Data management, analysis, and dissemination
YPHA’s initially noted the responses to surveys and recorded observations on paper and later entered the responses into Qualtrics using handheld tablets preloaded with the survey instrument. Student researchers at the USC GRIT Lab carried out initial data analysis using STATA 17 for windows. Gender differences in adolescent self-reported health behaviors and health outcomes were analyzed using chi-square tests. Multivariate logistic regression was used to assess the association between adolescent WHO-5 index depressive symptoms, self-reported social support, and adverse childhood experience score categories. WHO-5 index depressive symptoms were determined by a WHO-5 well-being index score of ≦ 28, as used by existing score analysis . ACE-IQ score categories were determined using WHO-guided question codes and included abuse, neglect, family dysfunction, and violence [10, 11]. The odds ratios (OR) and 95% confidence intervals were estimated from the multiple logistic regression models. A two-sided P value of < 0.05 indicates statistical significance.
Data analysis and review were explored by the YPHAs and EIA staff during a third training workshop, following which YPHAs disseminated results to community members, local leaders, national parliamentarians, and the Ministry of Health, as well as within national and international public health and development communities.
Data were collected from 300 heads of households and 306 adolescents living in the households, 19 schools, and 9 healthcare facilities in three sub-counties in the Lira district of Uganda.
Household adolescent results
Amongst the surveyed youth, 45.42% were male and 54.58% were female, the majority of which (61.8%) were 14 and 15 years old and enrolled in school (87.5%) (Table 1). The youth primarily resided in temporary grass huts where they shared their sleeping space with other family members and their families relied on subsistence farming from their personal gardens or fields for food. Most of the youth reported having sufficient food to eat, though typical household meal ingredients were starches (84.53%) and beans (95.97%), with lower reported rates of other proteins (7.63%), greens (57.63%), and fruits (19.07%). Most of the respondents listed their mother (64.38%) or father (31.37%) as their primary caretaker. The three most prominent religious belief systems were Roman Catholic (36.93%), Anglican (33.93%), and Pentecostal (27.45%). Sub-county Agweng reported the highest percentage of adolescents not in school (17%), having the lowest percentage of available fruits (23.36%), and the least ability to purchase food at markets (21.51%).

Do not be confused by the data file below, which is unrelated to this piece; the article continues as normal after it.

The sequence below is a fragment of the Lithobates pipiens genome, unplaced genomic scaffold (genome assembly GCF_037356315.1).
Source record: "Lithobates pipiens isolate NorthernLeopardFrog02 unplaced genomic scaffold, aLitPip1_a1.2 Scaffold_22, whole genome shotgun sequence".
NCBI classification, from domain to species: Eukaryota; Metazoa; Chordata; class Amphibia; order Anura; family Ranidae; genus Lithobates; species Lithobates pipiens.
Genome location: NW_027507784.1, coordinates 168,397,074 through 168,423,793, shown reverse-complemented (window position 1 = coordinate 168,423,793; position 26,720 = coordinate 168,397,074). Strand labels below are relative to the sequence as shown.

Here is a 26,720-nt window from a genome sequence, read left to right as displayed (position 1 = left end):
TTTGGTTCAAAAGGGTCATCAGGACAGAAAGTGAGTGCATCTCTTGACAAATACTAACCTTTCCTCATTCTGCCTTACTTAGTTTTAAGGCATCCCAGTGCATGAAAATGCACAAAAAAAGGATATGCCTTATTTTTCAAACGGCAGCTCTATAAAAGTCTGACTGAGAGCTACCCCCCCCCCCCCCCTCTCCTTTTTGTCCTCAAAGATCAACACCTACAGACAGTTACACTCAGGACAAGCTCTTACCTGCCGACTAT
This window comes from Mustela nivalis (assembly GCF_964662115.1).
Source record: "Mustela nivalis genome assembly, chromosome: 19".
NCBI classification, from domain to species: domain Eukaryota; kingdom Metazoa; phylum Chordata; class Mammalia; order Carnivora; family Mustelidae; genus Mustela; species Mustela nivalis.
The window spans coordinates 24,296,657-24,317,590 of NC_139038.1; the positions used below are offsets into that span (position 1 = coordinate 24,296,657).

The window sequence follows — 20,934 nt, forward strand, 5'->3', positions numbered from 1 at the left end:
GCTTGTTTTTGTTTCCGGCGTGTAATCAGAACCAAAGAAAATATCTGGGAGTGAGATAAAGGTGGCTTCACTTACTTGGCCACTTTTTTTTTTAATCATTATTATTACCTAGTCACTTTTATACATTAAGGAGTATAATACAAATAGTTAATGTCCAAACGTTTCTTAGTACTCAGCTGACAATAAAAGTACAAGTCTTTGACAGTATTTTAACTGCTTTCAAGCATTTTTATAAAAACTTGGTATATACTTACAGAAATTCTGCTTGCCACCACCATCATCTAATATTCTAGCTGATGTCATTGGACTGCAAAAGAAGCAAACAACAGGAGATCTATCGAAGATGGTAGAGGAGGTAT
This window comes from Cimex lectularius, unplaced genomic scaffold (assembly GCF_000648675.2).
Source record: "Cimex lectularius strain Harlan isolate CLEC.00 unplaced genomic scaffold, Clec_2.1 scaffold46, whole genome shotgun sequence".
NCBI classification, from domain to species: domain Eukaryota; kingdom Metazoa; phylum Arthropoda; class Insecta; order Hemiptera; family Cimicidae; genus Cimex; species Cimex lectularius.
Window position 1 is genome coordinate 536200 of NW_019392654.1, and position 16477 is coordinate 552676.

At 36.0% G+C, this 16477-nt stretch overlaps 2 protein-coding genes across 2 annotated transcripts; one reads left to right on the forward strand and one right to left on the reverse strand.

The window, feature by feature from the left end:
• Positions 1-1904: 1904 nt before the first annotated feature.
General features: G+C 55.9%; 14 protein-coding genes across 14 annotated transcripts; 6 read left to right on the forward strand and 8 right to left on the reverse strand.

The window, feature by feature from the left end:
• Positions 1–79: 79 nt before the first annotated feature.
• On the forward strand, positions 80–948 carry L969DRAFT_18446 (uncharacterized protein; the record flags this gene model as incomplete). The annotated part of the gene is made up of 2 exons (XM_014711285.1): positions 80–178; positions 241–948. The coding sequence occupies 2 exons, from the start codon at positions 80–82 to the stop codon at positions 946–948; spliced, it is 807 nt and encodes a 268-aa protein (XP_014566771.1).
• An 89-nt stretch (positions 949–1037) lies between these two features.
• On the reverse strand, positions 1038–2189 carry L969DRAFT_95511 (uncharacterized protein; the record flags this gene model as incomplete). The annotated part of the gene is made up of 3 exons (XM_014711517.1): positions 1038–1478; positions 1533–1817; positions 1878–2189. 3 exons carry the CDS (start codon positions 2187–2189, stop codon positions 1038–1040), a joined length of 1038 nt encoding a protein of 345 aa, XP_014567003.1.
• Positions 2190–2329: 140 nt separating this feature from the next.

Self-reported health behaviors and outcomes results
Most youth (> 85%) indicated they were in good physical health, though households reported high rates of malaria and diarrhea (Table 2). Over 10% of youth, with percentages higher in male adolescents than females, reported having never seen a doctor (an indicator of neglect) and 50% indicated that they had been denied care at a healthcare facility. Most youths spent substantial time (> 5 h a day) collecting water and cooking, with girls reporting more time spent on these activities than boys. While the adolescents reported low personal substance use, nearly all adolescents believed that at least some of their friends use tobacco, alcohol, or other drugs and most (87.3%) believed that the harmful use of alcohol is a problem in their community. Over 20% indicated that their parent/guardian sometimes or often drank too much and became abusive at home. General health, care at health facilities, household tasks, and substance use were statistically significantly associated with gender.
Adolescent social support and mental health belief results
Adolescents generally reported having adequate social support with differences between sub-counties (Table 3). Seventy-five percent of adolescents reported speaking to their mother when having worries or concerns about mental health, with adolescents in Agweng sub-county being least likely to be able to talk to an adult when needed. The COVID-19 pandemic significantly impacted adolescent social support, with 37% of adolescents experiencing feelings of sadness and anxiousness and 60% of adolescents experiencing social isolation during lockdowns. Adolescents primarily reported believing mental health problems were caused by witchcraft (29%) and God (14%) with strong differences in beliefs between sub-counties.